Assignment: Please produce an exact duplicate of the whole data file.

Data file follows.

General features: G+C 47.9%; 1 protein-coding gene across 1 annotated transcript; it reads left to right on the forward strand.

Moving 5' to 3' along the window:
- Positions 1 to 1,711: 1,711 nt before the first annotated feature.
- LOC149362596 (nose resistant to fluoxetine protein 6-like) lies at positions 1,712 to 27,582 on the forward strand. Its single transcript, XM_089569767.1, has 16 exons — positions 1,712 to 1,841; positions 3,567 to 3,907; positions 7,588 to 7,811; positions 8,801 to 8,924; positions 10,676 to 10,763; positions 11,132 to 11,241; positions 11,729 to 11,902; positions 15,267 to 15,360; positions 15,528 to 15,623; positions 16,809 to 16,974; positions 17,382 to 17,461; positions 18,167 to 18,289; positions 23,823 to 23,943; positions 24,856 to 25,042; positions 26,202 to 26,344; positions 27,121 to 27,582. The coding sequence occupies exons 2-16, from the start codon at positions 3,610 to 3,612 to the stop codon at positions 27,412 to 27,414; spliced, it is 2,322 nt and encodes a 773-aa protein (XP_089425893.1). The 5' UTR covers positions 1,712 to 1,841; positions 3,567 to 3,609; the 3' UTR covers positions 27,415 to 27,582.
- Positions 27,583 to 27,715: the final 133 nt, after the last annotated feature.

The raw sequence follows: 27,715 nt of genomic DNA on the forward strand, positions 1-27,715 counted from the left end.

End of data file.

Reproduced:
General features: G+C 47.9%; 1 protein-coding gene across 1 annotated transcript; it reads left to right on the forward strand.

Moving 5' to 3' along the window:
- Positions 1 to 1,711: 1,711 nt before the first annotated feature.
- LOC149362596 (nose resistant to fluoxetine protein 6-like) lies at positions 1,712 to 27,582 on the forward strand. Its single transcript, XM_089569767.1, has 16 exons — positions 1,712 to 1,841; positions 3,567 to 3,907; positions 7,588 to 7,811; positions 8,801 to 8,924; positions 10,676 to 10,763; positions 11,132 to 11,241; positions 11,729 to 11,902; positions 15,267 to 15,360; positions 15,528 to 15,623; positions 16,809 to 16,974; positions 17,382 to 17,461; positions 18,167 to 18,289; positions 23,823 to 23,943; positions 24,856 to 25,042; positions 26,202 to 26,344; positions 27,121 to 27,582. The coding sequence occupies exons 2-16, from the start codon at positions 3,610 to 3,612 to the stop codon at positions 27,412 to 27,414; spliced, it is 2,322 nt and encodes a 773-aa protein (XP_089425893.1). The 5' UTR covers positions 1,712 to 1,841; positions 3,567 to 3,609; the 3' UTR covers positions 27,415 to 27,582.
- Positions 27,583 to 27,715: the final 133 nt, after the last annotated feature.

The raw sequence follows: 27,715 nt of genomic DNA on the forward strand, positions 1-27,715 counted from the left end.